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It turns out the local boss only wanted the brother killed to he could offer Osode to the local magistrate as a prize, naturally, the magistrate is based in the Aunt's neighboring town. There's also a ronin about who wants to kill Zatoichi and also wants Osode.

Recalling the stupid plots of the worst entries of the series, the film scurries about haphazardly as Osode wavers between factions--but at least it is coherent plotting, even if the machinations are rather dumb. The film is saved by the camera work and staging and the usual exceptional fights. It's nothing special, but it's never particularly great either.

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Re: 679 Zatoichi: The Blind Swordsman

#140 Post by movielocke » Sat Aug 22, 2015 3:25 pm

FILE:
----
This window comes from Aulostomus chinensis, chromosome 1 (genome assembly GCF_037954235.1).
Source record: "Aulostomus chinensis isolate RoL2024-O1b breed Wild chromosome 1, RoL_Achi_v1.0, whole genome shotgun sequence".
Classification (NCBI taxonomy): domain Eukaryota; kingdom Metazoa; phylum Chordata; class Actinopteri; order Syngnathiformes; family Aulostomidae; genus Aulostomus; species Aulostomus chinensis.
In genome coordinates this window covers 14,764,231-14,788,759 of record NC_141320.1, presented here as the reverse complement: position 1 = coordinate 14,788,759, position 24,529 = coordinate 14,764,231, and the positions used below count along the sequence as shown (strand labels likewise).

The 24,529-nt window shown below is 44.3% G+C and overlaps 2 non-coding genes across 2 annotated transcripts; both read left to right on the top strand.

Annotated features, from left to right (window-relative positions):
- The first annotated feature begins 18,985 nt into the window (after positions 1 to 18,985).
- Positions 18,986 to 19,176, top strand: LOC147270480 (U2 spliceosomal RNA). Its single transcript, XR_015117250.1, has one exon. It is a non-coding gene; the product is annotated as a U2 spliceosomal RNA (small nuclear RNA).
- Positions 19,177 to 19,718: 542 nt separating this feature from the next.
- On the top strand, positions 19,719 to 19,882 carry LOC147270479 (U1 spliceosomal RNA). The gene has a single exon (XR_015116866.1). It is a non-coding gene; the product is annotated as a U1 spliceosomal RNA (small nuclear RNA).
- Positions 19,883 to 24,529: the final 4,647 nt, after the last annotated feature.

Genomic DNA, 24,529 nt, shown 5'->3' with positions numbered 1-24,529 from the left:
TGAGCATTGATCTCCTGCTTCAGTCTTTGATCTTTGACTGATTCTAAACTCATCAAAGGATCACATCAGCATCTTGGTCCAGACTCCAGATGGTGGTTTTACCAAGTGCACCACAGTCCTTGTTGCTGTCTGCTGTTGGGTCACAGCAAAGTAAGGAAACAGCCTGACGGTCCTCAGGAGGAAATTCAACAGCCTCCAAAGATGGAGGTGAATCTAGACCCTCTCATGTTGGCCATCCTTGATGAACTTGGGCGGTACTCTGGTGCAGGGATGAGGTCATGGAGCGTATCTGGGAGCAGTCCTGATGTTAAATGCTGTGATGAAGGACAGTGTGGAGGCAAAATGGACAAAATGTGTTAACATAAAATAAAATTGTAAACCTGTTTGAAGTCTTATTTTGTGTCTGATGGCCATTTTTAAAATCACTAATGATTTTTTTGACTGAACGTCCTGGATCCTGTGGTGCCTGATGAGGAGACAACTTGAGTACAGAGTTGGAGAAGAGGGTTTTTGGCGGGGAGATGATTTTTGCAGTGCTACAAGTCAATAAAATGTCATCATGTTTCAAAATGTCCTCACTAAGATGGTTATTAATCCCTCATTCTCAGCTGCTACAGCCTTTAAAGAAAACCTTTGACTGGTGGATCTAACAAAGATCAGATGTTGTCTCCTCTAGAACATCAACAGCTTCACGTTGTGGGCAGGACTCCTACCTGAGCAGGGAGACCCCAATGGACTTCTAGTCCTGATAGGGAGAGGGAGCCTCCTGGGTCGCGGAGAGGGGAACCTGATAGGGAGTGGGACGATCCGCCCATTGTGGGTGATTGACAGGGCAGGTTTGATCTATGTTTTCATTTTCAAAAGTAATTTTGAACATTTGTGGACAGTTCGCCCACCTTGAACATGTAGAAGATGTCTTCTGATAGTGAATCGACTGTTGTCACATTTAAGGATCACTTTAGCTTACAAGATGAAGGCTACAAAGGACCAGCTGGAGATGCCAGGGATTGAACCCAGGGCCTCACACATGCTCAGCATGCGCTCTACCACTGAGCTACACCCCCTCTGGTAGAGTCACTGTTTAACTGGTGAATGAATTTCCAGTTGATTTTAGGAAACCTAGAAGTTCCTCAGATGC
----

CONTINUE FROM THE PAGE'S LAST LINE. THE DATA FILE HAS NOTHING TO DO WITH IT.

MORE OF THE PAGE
Zatoichi meets Yojimbo is a film I'd been looking forward to seeing, based on the title, since the gigantic Zatoichi set was announced. The film does not disappoint. Beautifully photographed with a darker, thicker color palatte than a typical entry in the series, the film immediately possesses more of an atmospheric quality--something that soon becomes evident with the periodic appearances of Kurosawa rain. What makes the film work though, is that Yojimbo is a fully formed character with his own desires and goals that he pursues on a more or less equal footing as Ichi. This immediately balances the film, most Zatoichi films have supporting characters or villains who are very flat, occasionally textured and nuanced, the film often defaults to simple types which leaves Zatoichi the only standout character and makes it hard for great dialog or character scenes to appear throughout an entry. Having Yojimbo in the film, and Mifune's presence, immediately solves that problem. It is also very handy that the two titular characters are warily standoffish, they are never quite enemies nor are they ever quite friends. They develop a strong working relationship throughout the film, and everytime they come into contact the film really hits it's stride. The film is refreshing, well plotted with solid action. It's also very refreshing to see Yojimbo's brutalist fighting style contrast to Ichi's speed and precision.